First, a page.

BHS sold for £1 - Sir Philip Green announces sale of loss-making chain

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Retail tycoon Sir Philip Green has finally washed his hands of BHS, selling the troubled fashion and homewares chain to a little-known group of City investors for a token £1.

The venerable business which employs 11,000 people but lost £70m last year is believed to have been sold for the sum, although spokespeople for both sides declined to confirm the price.

Green, the billionaire owner of the Arcadia group, has owned the chain for 15 years but said control had on Thursday passed over to Retail Acquisitions, a company created last year to buy BHS.

The new owners are talking to Harriet Green, the businesswoman credited with bringing Thomas Cook back from the brink, to take on the role of chair, as well as two or three other candidates with turnaround expertise.

Sir Philip Green acquired the then British Home Stores in 2000 for £200m, but put the business up for sale in January after years of rumours that he was looking to offload the loss-making chain.

BHS reported a 3.5% fall in sales to £675.7m in 2013, despite narrowing its pretax losses to £69.9m from £116m in 2012.

Founded in Brixton in 1928 by a group of American entrepreneurs who wanted to create a British Woolworth’s, British Home Stores became a stalwart of the British high street. But it has lost its appeal to its core female customers and has been criticised for failing to adapt to online retail.

“BHS has struggled in the face of increasing competition in recent years, particularly from lower-priced fashion retailers,” Simon Horner, head of fashion at Kantar Worldpanel.

The new owners will get BHS’s 171 UK stores in the UK and 88 franchise stores in Russia and the Middle East.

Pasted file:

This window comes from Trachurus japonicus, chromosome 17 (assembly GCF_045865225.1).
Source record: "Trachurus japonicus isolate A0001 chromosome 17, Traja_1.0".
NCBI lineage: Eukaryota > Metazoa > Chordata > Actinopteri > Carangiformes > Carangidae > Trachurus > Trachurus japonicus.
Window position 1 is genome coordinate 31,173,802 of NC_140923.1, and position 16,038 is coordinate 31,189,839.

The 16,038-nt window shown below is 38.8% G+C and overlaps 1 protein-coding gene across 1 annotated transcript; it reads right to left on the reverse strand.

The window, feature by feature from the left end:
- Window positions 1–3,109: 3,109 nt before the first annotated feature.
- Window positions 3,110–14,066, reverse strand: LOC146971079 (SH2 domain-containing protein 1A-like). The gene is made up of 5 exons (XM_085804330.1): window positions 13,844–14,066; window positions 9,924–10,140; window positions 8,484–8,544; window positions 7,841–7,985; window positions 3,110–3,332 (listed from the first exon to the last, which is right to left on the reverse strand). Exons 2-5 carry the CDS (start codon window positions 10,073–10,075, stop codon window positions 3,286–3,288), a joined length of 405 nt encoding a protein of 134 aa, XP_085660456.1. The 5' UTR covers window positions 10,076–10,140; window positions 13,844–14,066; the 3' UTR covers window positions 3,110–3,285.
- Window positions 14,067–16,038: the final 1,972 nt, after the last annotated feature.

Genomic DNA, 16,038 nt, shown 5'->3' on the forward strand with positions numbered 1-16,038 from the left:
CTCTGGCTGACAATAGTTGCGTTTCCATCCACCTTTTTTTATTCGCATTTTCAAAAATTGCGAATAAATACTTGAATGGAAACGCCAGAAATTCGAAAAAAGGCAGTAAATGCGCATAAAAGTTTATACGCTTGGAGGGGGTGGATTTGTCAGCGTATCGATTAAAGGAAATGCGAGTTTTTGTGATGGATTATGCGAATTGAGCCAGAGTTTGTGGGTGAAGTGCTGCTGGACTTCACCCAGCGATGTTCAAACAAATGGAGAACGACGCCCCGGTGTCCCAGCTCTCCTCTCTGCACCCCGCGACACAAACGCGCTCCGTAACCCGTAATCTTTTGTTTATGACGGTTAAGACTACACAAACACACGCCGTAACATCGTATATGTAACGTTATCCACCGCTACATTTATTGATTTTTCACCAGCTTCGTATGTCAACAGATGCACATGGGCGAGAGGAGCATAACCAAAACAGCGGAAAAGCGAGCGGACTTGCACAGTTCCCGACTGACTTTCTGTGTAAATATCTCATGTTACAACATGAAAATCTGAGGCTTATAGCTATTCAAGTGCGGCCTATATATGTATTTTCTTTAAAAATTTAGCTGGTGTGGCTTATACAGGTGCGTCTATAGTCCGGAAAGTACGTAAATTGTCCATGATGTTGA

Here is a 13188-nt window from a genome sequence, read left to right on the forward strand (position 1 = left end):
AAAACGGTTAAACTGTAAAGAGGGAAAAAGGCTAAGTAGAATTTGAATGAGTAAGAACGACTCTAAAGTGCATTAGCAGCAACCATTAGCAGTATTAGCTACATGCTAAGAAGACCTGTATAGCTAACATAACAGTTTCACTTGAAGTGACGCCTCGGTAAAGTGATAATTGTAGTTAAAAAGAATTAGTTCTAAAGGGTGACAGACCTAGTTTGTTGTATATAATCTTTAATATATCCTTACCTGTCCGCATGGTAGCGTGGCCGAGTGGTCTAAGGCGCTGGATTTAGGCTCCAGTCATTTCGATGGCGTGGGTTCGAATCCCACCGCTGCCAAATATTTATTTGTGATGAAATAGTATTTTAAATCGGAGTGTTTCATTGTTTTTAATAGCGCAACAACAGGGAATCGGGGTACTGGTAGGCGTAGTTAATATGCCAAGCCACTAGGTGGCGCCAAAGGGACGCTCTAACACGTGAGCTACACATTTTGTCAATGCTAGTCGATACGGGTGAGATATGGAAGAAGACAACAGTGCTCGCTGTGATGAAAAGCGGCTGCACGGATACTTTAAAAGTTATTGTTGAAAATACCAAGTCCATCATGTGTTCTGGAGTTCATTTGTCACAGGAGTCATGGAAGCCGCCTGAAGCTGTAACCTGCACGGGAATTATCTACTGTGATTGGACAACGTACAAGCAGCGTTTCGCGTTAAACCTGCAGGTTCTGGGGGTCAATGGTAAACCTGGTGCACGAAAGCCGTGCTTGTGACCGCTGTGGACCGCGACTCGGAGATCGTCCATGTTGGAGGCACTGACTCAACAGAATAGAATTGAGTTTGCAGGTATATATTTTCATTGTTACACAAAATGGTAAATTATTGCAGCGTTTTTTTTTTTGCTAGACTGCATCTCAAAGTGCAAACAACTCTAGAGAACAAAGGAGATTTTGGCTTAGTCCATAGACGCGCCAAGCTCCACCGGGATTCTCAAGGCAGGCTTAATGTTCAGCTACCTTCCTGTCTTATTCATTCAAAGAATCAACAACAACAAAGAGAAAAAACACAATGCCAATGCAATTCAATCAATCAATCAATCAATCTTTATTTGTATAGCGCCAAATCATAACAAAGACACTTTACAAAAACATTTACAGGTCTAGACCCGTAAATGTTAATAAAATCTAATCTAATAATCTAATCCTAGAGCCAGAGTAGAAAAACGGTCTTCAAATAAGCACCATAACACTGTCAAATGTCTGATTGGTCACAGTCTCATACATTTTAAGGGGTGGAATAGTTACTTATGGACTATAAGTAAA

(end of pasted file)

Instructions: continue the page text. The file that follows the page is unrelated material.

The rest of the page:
A spokesperson said: “There are no big closure or redundancy plans. It is very much about driving the business forward and growing it over time.”

The new owners are said to be keen to expand BHS’s food store, putting the chain in competition with Marks & Spencer’s successful Simply Food. BHS Food is being trialled in three stores, but is likely to expand to 140 outlets.

The new owners are also expected to expand BHS’s homeware sales. Clothes concessions from Green’s Arcadia Group, such as Dorothy Perkins, are likely to remain fixtures of BHS stores from some time.

Although the sale of BHS was expected, the unknown buyers left retail watchers scouring the internet.

Retail Acquisitions was founded by a group of lawyers and businessmen in November 2014 as Swiss Rock Ventures, before taking on its current name in March.

The venture, which has serviced offices in London’s West End, is chaired by Keith Smith, a former executive at corporate finance house Nabarro Wells.

Another founding director, Dominic Chappell, 48, is said to have got the deal rolling through his business contacts with Green. Other company directors include Lennart Henningson, a Swede, and British lawyers, Edward Parladorio and Mark Tasker.

Green said: “The business is handed over in a sound financial position with significant cash balances and banking facilities in place. I am confident that Retail Acquisitions Limited have a platform to grow the business and return it to profitability.”

Retail Acquisitions said it planned to appoint a BHS chairman “with significant retail experience” as well as other retail turnaround experts in due course.

“This is a fantastic opportunity to breathe new life into this iconic British high street brand,” said Keith Smith, Retail Acquisitions chairman.

“We are convinced that with strategic and focused support we will return BHS to profitability and safeguard the workforce.”

Horner said BHS has lost almost 800,000 shoppers in the past five years and been overtaken by John Lewis, TK Maxx and Sainsbury’s in the ranking of Britain’s largest fashion outlets.

“BHS is still performing well among its traditional customers, those aged 55 and over. Over half of its sales come from this older demographic which accounts for nearly a third of all fashion spending in Britain.

However, this age group is choosing to follow younger fashion trends so BHS will need to refocus its offer to continue to appeal to these shoppers.”

This article was written by Jennifer Rankin, for theguardian.com on Thursday 12th March 2015 11.24 Europe/London

guardian.co.uk © Guardian News and Media Limited 2010

 

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